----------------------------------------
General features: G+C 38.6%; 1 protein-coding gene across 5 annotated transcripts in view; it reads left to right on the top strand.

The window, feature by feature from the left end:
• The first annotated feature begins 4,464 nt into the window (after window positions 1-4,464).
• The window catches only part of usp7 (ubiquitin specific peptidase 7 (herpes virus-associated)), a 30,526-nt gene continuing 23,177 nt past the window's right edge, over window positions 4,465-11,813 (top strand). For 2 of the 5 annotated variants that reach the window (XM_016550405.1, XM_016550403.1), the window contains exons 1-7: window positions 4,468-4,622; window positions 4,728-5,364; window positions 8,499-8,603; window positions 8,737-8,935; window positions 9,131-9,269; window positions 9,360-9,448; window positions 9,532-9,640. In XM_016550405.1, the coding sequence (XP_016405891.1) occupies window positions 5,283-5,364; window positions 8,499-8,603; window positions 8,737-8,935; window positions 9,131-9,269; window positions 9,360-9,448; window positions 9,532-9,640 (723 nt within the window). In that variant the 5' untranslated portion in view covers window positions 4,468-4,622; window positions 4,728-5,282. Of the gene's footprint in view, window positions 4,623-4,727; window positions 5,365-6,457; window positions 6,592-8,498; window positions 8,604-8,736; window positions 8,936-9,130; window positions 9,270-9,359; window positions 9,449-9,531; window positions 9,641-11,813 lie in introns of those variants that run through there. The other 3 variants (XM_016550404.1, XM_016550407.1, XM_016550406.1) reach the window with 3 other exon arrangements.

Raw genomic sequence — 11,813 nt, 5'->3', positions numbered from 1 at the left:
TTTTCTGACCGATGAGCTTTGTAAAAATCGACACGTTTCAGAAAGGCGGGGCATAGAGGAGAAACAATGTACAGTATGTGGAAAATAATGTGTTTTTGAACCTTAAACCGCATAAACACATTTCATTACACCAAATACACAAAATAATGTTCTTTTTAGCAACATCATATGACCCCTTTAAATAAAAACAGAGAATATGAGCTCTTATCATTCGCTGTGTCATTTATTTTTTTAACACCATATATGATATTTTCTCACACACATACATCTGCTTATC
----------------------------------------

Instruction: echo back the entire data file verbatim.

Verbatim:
General features: G+C 38.6%; 1 protein-coding gene across 5 annotated transcripts in view; it reads left to right on the top strand.

The window, feature by feature from the left end:
• The first annotated feature begins 4,464 nt into the window (after window positions 1-4,464).
• The window catches only part of usp7 (ubiquitin specific peptidase 7 (herpes virus-associated)), a 30,526-nt gene continuing 23,177 nt past the window's right edge, over window positions 4,465-11,813 (top strand). For 2 of the 5 annotated variants that reach the window (XM_016550405.1, XM_016550403.1), the window contains exons 1-7: window positions 4,468-4,622; window positions 4,728-5,364; window positions 8,499-8,603; window positions 8,737-8,935; window positions 9,131-9,269; window positions 9,360-9,448; window positions 9,532-9,640. In XM_016550405.1, the coding sequence (XP_016405891.1) occupies window positions 5,283-5,364; window positions 8,499-8,603; window positions 8,737-8,935; window positions 9,131-9,269; window positions 9,360-9,448; window positions 9,532-9,640 (723 nt within the window). In that variant the 5' untranslated portion in view covers window positions 4,468-4,622; window positions 4,728-5,282. Of the gene's footprint in view, window positions 4,623-4,727; window positions 5,365-6,457; window positions 6,592-8,498; window positions 8,604-8,736; window positions 8,936-9,130; window positions 9,270-9,359; window positions 9,449-9,531; window positions 9,641-11,813 lie in introns of those variants that run through there. The other 3 variants (XM_016550404.1, XM_016550407.1, XM_016550406.1) reach the window with 3 other exon arrangements.

Raw genomic sequence — 11,813 nt, 5'->3', positions numbered from 1 at the left:
TTTTCTGACCGATGAGCTTTGTAAAAATCGACACGTTTCAGAAAGGCGGGGCATAGAGGAGAAACAATGTACAGTATGTGGAAAATAATGTGTTTTTGAACCTTAAACCGCATAAACACATTTCATTACACCAAATACACAAAATAATGTTCTTTTTAGCAACATCATATGACCCCTTTAAATAAAAACAGAGAATATGAGCTCTTATCATTCGCTGTGTCATTTATTTTTTTAACACCATATATGATATTTTCTCACACACATACATCTGCTTATC